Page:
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in the University of Cambridge.
No English theologian can come to spiritual and intellectual freedom until he has made terms with Bishop Butler. Writers so different as Canon Aubrey Moore and Lord Acton, Father Tyrrell and Mr. Gladstone, Dean Wace and Cardinal Newman, Henry Scott Holland and Matthew Arnold, show the same intimate familiarity with this difficult eighteenth century writer, and the same sense of the importance of his characteristic method and spirit. These are invaluable in any modern discussion of the great commonplaces of religion and morality. It is a true instinct, indeed, which makes many Diocesan Bishops of the English Church require a knowledge of the Analogy or the Rolls Sermons from candidates for Holy Orders, and no apology is needed for this latest attempt to re-value his writings in view of the needs and problems of the present day.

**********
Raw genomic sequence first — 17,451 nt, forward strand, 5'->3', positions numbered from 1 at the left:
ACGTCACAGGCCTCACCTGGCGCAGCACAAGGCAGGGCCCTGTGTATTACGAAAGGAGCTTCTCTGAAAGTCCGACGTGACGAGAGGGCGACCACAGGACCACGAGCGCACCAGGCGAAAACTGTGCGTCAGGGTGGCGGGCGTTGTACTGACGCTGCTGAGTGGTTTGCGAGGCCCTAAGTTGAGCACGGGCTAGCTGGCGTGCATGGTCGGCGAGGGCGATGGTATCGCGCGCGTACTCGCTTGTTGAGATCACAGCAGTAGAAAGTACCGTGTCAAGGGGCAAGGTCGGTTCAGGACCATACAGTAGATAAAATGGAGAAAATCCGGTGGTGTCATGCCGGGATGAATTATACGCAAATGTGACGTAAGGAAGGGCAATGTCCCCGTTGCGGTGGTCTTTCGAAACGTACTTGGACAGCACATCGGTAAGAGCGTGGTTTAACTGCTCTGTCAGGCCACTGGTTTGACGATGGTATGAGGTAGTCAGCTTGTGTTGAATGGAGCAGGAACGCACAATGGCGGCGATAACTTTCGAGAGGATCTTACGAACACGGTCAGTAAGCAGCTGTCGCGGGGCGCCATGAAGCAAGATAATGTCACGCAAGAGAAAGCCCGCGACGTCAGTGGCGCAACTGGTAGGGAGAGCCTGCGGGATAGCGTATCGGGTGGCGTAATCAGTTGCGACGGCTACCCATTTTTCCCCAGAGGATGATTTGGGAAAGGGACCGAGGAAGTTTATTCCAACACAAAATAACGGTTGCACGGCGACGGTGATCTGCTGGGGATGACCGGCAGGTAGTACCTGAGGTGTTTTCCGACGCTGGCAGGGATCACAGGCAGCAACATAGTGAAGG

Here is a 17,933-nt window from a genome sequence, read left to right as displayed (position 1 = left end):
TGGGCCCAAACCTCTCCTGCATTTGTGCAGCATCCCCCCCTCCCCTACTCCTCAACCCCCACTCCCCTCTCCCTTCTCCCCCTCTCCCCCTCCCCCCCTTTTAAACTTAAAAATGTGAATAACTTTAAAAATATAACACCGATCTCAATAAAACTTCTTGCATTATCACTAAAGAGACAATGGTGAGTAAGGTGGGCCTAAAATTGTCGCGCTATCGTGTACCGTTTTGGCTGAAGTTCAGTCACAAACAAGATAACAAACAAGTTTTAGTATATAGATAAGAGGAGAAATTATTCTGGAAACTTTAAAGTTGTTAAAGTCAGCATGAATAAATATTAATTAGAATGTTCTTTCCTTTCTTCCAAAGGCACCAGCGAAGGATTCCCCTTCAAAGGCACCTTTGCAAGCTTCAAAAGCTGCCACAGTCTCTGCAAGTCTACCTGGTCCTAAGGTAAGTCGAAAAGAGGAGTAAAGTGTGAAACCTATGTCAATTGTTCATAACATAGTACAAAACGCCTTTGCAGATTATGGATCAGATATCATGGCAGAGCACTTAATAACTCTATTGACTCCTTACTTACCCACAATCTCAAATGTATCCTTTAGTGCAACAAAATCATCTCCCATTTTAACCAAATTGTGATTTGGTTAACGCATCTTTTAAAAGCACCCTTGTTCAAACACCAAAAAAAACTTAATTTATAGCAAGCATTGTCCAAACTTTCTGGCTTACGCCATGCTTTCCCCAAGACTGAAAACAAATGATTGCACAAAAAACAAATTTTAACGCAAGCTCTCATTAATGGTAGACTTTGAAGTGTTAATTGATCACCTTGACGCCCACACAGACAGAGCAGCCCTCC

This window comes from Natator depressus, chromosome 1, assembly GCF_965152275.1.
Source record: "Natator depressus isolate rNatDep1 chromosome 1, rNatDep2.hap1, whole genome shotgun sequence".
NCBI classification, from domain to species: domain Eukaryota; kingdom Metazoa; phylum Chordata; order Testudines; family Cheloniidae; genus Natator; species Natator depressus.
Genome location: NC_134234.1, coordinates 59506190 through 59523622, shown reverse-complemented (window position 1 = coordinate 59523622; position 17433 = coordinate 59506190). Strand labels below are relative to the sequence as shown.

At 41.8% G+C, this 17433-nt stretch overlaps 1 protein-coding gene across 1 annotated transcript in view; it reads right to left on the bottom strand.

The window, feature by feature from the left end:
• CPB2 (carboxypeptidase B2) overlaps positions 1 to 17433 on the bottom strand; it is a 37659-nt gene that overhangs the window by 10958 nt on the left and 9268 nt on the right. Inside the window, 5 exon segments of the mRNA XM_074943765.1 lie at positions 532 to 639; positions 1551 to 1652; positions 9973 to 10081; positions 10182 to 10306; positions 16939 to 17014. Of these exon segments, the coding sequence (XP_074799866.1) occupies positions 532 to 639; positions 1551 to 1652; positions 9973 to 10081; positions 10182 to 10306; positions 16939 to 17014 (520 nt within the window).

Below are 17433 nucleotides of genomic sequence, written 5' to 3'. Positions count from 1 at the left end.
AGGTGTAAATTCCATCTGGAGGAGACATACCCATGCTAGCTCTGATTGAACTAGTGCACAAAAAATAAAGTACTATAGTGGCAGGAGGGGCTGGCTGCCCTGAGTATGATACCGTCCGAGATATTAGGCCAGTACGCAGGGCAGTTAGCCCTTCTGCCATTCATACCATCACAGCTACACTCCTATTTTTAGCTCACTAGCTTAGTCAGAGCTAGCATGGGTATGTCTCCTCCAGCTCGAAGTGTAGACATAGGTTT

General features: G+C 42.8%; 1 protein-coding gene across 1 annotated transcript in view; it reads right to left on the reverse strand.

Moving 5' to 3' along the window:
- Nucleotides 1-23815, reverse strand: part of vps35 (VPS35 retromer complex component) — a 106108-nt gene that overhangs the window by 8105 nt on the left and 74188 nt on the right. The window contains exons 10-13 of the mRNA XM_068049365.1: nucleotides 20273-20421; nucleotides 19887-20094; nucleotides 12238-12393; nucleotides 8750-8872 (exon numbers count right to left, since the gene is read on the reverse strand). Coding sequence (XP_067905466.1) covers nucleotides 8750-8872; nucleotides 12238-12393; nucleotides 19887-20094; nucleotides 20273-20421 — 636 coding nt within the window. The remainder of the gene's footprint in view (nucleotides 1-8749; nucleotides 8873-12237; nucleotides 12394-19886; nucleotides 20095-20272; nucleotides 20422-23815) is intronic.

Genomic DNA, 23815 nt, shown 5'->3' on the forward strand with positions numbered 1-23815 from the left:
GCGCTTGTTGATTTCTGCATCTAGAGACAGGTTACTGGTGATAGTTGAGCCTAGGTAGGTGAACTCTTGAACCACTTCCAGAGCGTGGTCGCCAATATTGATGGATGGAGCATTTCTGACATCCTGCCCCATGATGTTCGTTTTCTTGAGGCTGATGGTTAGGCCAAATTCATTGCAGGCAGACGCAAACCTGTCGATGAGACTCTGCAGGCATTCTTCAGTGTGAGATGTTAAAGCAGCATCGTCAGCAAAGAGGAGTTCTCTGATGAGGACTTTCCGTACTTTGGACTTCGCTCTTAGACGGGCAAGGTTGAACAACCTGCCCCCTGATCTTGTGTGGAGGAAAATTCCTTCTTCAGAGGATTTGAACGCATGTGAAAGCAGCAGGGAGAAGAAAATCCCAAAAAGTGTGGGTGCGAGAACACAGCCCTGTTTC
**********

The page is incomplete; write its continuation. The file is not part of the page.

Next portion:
I have to thank the Very Rev. Father J. Moran, S. M., lately Rector of S. Mary's College, Middlesbrough, for a most valuable collection of extracts from the Ars Semper Gaudendi of Sarasa ; Mr. W. W. Rouse Ball, Fellow of Trinity College, Cambridge, for information concerning Newton's influence on the philosophy of his time; the Rev. Chancellor Wordsworth of Salisbury, Archbishop Bernard, Provost of Trinity College, Dublin ; the Rev. P. P. Goldingham, the Rev. C. W. Emmet, the Rev. W. J. Brown, and the Rev. H. E. H. Staddick; and the two editors of this series, for their valuable suggestions, and especially my friend, Canon S. L. Ollard, for much generous